A stream of active, rain-producing cloud pushes onto the North Tropical Coast around Ingham and Innisfail in this visible image from Himawari-8 at 08.00 EST 8 March. The unusually long convergence line was well formed at this time and extended over 1,000km to the NE of the coast. JMA processed by BoM.

Exceptionally moist air was already being dragged into the area between a tropical low in the Gulf of Carpentaria and a high pressure ridge up the QLD coast. Within this airstream was a convergence line that moved north very slowly, where winds from slightly different directions met and were forced to rise.

The high mountains behind the North Tropical Coast caused further strong ascent and delivered 500 to 700mm and as much as 1,000mm of heavy, continuous rain. As the BoM said in a note, "When the moist air comes onshore, it hits the ranges and has only one way to go – straight up. This generates even more cloud and intensifies the rainfall."

Rain also penetrated farther inland than would be normal in this type of event, bringer stronger flooding downstream from the upper reaches of many rivers. Rain lingered in the Tully to Innisfail area until the 9th and moved slowly north to Cairns and the Daintree from the 8th.

The resulting floods were the fourth in QLD in the past three weeks, following those in SE QLD, Townsville and western QLD. Communities were isolated, highways and roads cut and schools closed as waters rose, with the towns of Ingham and Halifax the worst affected. Over two hundred houses in and around Ingham were inundated while ten people had to be rescued from floodwaters. The Premier Annastacia Palaszczuk, who visited Ingham, said that 90% of homes and businesses had suffered flooding or damage. Floodwaters also covered sugar and banana plantations and farms in the area leading to loss of crops and delays in processing.

Seventy-two primary school children with eight teachers and a parent were stranded at Echo Creek Adventure Camp, 17km W of Tully, being rescued after six days' isolation. A disaster declaration was issued on 9 March for Hinchinbrook Shire, which includes Ingham and Halifax, as well as Mareeba, Cassowary Coast and Yarrabah. This gave additional powers to emergency services as well as paving the way for disaster relief. [Floodlist, ABC News, Brisbane Times, news.com.au]

This article is broken into a summary of weather and river conditions in each of the main valleys followed by media and social media reaction. Firstly, this table gives a comparison of vital statistics across the main river systems, from the Herbert in the south to the Barron in the north.

Key figures for March 2018 North Tropical Coast floods

River
Catch- ment (sq km)
Rainfall 0900 5th to 0900 10th March (mm)
Peak river height (m)
Previous highest flood height and month
Highest recorded flood
Catch- ment avg
Top 5-day total

Herbert

9,000

260

Ravenshoe Alert 620
Southern Atherton Tablelands

Ingham Pump Stn about 14.7, 2.7 above major, late afternoon 9th.

Similar to 02/2009.

15.20m 03/1967.

Tully/ Murray

1,475

440

Davidson Creek Alert 962
20km W Tully

Tully River: Euramo (6km S Tully) 8.88, 0.12m below major.
Murray Flats on Murray River, 8.80, 0.8 above major, late 9th.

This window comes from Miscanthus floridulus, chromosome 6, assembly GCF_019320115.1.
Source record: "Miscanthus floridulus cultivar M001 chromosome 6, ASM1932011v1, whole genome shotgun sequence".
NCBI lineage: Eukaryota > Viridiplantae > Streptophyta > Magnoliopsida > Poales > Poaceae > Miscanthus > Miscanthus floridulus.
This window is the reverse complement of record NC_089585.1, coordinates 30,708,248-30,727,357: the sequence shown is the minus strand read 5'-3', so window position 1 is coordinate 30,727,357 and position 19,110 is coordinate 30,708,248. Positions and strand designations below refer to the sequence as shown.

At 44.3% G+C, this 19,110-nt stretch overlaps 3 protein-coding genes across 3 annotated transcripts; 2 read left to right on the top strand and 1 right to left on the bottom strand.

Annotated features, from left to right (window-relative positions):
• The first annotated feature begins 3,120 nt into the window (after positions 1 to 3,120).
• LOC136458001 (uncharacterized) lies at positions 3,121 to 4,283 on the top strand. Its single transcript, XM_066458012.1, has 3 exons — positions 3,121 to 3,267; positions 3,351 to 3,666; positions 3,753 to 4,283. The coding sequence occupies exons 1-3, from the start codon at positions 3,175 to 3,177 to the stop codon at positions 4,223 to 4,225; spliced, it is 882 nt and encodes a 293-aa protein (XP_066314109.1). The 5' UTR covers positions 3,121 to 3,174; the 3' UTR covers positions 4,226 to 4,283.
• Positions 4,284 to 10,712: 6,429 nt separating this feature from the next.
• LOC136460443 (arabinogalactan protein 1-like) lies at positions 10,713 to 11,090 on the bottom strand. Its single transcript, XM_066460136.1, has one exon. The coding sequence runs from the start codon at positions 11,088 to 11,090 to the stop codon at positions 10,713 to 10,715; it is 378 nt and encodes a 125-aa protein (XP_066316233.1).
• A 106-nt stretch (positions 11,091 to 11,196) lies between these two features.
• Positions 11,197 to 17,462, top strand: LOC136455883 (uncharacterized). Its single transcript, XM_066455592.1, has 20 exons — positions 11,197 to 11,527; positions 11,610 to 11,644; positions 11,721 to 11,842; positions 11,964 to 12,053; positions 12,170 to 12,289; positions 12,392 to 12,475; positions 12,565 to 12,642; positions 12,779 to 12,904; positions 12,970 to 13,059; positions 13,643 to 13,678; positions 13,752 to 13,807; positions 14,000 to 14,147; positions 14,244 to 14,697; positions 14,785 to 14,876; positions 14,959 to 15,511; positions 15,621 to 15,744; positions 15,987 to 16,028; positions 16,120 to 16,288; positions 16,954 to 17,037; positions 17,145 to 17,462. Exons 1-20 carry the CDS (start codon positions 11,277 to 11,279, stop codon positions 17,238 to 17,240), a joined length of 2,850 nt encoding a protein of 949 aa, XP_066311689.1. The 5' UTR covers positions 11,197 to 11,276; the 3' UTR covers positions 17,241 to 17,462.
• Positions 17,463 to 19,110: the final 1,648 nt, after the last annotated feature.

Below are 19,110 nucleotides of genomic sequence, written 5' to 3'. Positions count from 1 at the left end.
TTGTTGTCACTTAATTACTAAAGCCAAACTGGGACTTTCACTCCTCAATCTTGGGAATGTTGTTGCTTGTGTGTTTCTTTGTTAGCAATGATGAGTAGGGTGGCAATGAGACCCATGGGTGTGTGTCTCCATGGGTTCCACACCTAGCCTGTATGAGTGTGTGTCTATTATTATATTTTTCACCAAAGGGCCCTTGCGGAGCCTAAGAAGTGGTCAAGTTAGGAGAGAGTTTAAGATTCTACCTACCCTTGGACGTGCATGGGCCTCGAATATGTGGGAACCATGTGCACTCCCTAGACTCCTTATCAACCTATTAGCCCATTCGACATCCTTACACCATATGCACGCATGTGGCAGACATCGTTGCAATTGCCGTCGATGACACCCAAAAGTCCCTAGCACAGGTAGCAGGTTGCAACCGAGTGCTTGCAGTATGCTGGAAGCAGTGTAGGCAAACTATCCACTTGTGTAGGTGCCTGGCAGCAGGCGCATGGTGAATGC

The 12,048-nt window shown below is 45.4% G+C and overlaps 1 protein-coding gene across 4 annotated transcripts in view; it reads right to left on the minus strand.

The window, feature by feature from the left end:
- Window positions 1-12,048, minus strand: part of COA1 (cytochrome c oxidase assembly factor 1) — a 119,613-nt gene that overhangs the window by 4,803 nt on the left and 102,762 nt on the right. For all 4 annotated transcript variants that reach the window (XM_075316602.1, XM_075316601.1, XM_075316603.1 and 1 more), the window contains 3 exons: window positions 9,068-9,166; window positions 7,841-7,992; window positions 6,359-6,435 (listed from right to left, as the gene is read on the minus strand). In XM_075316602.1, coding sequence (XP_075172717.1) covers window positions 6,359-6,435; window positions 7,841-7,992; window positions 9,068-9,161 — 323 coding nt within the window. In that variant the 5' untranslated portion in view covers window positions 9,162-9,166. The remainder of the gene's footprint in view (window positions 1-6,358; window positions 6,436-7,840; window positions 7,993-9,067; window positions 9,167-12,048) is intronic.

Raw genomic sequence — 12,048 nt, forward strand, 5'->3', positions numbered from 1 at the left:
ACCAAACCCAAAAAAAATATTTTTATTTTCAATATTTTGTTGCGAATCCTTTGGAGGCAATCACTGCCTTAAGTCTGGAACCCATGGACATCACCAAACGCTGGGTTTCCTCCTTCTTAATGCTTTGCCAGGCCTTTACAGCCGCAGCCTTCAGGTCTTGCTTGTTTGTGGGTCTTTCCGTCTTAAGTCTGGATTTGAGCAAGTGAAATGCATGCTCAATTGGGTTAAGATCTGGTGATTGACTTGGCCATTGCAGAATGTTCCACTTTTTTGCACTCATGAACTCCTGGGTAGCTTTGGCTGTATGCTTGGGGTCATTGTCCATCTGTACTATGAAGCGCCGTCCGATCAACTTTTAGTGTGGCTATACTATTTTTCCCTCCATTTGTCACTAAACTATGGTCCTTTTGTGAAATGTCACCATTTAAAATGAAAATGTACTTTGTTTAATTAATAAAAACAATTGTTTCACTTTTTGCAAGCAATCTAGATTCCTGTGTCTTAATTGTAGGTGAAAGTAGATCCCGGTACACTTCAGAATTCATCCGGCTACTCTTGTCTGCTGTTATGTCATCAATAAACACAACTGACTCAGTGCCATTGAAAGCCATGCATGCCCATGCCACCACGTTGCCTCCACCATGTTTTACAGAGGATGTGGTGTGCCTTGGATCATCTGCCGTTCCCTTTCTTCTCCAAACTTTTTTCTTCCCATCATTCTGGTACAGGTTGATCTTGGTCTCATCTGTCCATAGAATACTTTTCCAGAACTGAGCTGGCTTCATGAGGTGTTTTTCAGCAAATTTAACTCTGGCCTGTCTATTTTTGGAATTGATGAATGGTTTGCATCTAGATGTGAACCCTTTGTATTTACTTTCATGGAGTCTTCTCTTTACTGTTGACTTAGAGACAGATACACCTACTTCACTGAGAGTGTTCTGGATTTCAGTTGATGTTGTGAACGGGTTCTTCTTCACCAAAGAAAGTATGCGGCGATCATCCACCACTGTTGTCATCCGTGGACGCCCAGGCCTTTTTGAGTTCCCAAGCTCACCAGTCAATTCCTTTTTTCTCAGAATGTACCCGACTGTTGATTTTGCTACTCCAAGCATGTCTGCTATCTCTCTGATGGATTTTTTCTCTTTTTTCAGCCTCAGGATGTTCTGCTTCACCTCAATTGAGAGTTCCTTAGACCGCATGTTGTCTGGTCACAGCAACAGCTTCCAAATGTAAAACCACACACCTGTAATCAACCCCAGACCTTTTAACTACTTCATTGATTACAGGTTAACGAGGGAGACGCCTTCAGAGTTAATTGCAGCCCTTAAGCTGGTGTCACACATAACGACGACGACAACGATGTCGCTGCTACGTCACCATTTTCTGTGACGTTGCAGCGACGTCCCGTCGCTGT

Euramo: 9.04m 02/2009.

Murray Flats: highest in record starting 2004. Previous highest 8.71m 02/2009.

Euramo: 9.37m 01/1967.

Murray Flats: 8.80m 03/2018.

Johnstone

1,600

570

Bartle View 923
35km W Innisfail

Innisfail McAvoy Br 8.90, 1.80m above major, 00.30 10th.

Highest since 9.10m 02/1999.

9.40m 03/1967.

Russell/ Mulgrave

440

340

The Boulders 1,005
8km W Babinda

Mulgrave River at Gordonvale 15.50, 1.50 above major early 10th.
Russell River at Bucklands 7.97, 0.03 below major 0320 10th.

Gordonvale: Highest since 16.41m 12/2010.

Bucklands: Highest since 8.45m 03/2004.

Gordonvale: 17.50m 03/1967.

Bucklands: 8.80m 03/1949.

Barron

2,100

290

Copperload Dam Alert 551
15km SW Cairns

Cairns Airport 2.30, 0.2 below minor early 10th.

Levels reached at Cairns AP and Kamerunga Bridge were well below recent floods.

 

The figures are based on BoM real time data and may change after quality control. Catchment average rainfall is based on simple averaging of all available raingauges. Flood records in the last column should not be taken as definitive, as gauges to allow comparisons of floods were sparse before the mid-1950s and post-event surveys are rare. The BoM QLD Regional Office has compiled a history of flooding in the state which gives some idea of huge floods that have occurred in the past.

Conditions by catchment

The worst flooding was in the Herbert River, especially in and around Ingham. The Herbert is by far the largest river basin on the North Tropical Coast, with a catchment area of about 9,000 sq km. The coastal plains and immediate ranges had already been soaked by 150 to 250mm of rain between 28 February and 3 March as a result of the depression that moved through Townsville on the 1st. Ingham town had the highest total on the North Tropical Coast over those four days of 306mm.

The flooding rains in the Herbert began early on the 6th and did not clear the catchment until late on the 9th. Floodwaters covered much of the town and the sugar plantations and farms in the lower Herbert Valley as water at Ingham Pump Station passed the major flood level of 12.0m at 21.35 EST on Thursday 8th and stayed above major level until 18.41 on Sunday 11th, almost three days later. Peaks of 14.52m were reached several times on Friday afternoon 9th, with the BoM giving the absolute peak as "about 14.7m".